All of your victims have been standing.  This is beside the point.  All of your victims have been by Malova.  This is also beside the point.  This habit has been good to me, but it is not set in stone.  I am increasingly ready for diversity.

What bothers me is the amount of unpreparedness,... and my inability to stick to a large project.  Not just prepping - though that is huge.  Not just choosing a color -- though that is huge too.  The question goes even deeper:  Is this the model horse project I wish to devote my precious time to?  What about the book?  and its attendant braidwork pieces?  Apprentice potential...  What about B's harness, committed to now, and every other harness, about to rise up from their fallow-&-now-fertile field??  I can make a connection between the need to get the ink pens working for the book -- and the black points on Alzucar/Rocket,... and another blackpoint who needs repair, my CopperFox Marble's tail, which flaked.  Psychically, practically, Brasenose needs doing, clearly first.

After that, it's a contest between Orlik and Ziggy.

Ziggy Stardust by Laura Rock Smith

Why doesn't Ziggy have a name?  (What's wrong with Stardust?!)  Orlik is sweet faced, familiar; he would present a safe place for a different, possibly difficult color.  I love a driving horse.  Yet Ziggy is a throwback to an earlier, older and oh-so-happy addiction, the Ragtime Carousel glory of a historical world, one I've long observed and researched, and read about.  There are so many connections to ragtime and so much of my own history here,... 1987 to the middle 90s, to start with.  Scrapbooks, photos, models, pictures books trips art calendars childhood memories!  The list is endless.  Oh he is completely undecided as far as color!  But does it matter!!  He leads to Shinar if he succeeds.  Maybe even to Rogallo, my full scale carousel horse, (who does have his color chosen, ever since I got him in 1991)... That is a dream beyond all possibilities,... but no crazier than Denderah,... or any other unfinished.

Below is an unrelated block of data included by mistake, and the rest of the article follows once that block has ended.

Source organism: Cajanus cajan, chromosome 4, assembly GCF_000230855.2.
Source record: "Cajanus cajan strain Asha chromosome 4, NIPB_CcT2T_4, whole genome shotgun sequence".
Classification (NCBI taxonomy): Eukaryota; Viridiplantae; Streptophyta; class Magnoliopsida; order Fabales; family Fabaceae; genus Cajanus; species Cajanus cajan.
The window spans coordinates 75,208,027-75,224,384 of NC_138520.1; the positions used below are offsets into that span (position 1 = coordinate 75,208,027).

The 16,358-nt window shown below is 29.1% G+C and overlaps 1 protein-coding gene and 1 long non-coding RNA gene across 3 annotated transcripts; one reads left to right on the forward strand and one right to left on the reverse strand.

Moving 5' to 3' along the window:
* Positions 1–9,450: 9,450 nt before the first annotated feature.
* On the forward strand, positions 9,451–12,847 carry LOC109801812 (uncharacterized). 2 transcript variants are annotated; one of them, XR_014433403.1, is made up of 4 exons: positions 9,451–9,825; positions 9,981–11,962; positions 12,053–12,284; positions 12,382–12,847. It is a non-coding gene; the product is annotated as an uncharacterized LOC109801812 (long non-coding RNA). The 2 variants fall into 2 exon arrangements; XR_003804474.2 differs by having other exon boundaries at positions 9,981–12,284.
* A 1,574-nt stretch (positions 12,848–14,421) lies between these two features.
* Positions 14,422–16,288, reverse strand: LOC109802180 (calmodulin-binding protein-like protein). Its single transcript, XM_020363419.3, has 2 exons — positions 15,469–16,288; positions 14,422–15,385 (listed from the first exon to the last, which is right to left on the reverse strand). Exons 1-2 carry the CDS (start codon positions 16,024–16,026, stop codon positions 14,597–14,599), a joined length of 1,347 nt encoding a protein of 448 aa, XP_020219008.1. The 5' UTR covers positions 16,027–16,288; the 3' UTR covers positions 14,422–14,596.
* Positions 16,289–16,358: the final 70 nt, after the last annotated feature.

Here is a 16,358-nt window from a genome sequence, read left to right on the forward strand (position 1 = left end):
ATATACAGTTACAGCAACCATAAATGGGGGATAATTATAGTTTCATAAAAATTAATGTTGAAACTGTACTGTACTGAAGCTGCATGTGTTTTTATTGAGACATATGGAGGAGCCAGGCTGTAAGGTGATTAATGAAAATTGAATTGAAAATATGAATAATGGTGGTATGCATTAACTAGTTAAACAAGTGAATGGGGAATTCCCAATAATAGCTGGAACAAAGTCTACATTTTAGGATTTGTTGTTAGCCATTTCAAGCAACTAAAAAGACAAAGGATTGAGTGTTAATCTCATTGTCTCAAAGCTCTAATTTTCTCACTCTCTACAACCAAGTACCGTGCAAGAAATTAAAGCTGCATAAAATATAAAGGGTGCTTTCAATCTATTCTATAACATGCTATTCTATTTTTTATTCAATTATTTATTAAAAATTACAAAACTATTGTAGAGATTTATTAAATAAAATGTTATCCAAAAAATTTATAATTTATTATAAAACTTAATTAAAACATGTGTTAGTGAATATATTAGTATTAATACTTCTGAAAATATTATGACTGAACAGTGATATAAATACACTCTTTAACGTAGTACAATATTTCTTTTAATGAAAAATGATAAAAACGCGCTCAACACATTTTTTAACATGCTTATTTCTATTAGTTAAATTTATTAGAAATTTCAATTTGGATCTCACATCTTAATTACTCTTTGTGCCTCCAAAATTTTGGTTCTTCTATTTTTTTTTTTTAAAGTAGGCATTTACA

I see these two as essentially two halves of my own personality.  One is gentle and kind and the other is barbarically wild.  Both are necessary.  Ideally, then, I should do both.

 Well guys,

we're down to two.

Wednesday, November 25, 2020

Orlik Unboxed

It isn't every day you unbox a horse and discover three more you weren't expecting!  But that is what happened to me today.  Thank you Margarita!!  I was so surprised I laughed out loud, and I said, "This is a lot better than candy!"  All the previous times I've opened a resincast from Margarita Malova, she has so sweetly and kindly included an extra little giftie along with some candy:  Christmas-tree-ornament rocking horses and a pony.  Every time I'm impressed and humbled and don't know what to say.  Most of my hobby experience (more than 40 years now) does not include this level of gifting.

But Orlik knocked it out of the park.

The story starts with the box.  Technically it starts 3 years ago with Brasenose, my first Russian resincast, whom I saw in October 2017, purchased in November and opened in January 2018.  He was my first experience with Russia Post and the packing tape with Cyrillic letters on it.  The next 4 horses (Ambolena, Marimba, Orion & Orlik) have arrived in similar boxes.

This is Orlik's box.  He is my fifth Malova resincast, purchased in October 2020 and opened a month later.  This time the box was a little squished, but as it turned out, no harm was done.

Habitual letter-filer that I am, I keep the paperwork.

I even keep the wrappings.  The habits of recycling everything, well-started by being raised on the Colorado Front Range during the 60s and 70s, are truly set in.

There was a mysterious flat package alongside the cocoon of the horse.  Margarita sure knows how to pack:  Orlik was swathed in multiple layers of paper towels, shrinkwrap and bubble wrap.  Still completely unaware, I opened it. 
I could not believe my eyes.  Already painted!  I'd seen this medallion once before, and fallen in love with it then.  (I ask you, as a harnessmaker and lover of Tekes, how not!?!)  My gawrsh, this was going on a wall where I'd see it every day -- it's much too nice to tuck away!   Believe it or not, this is only my second finished flat pony.  It is unsigned, but I'm going to sign it for her.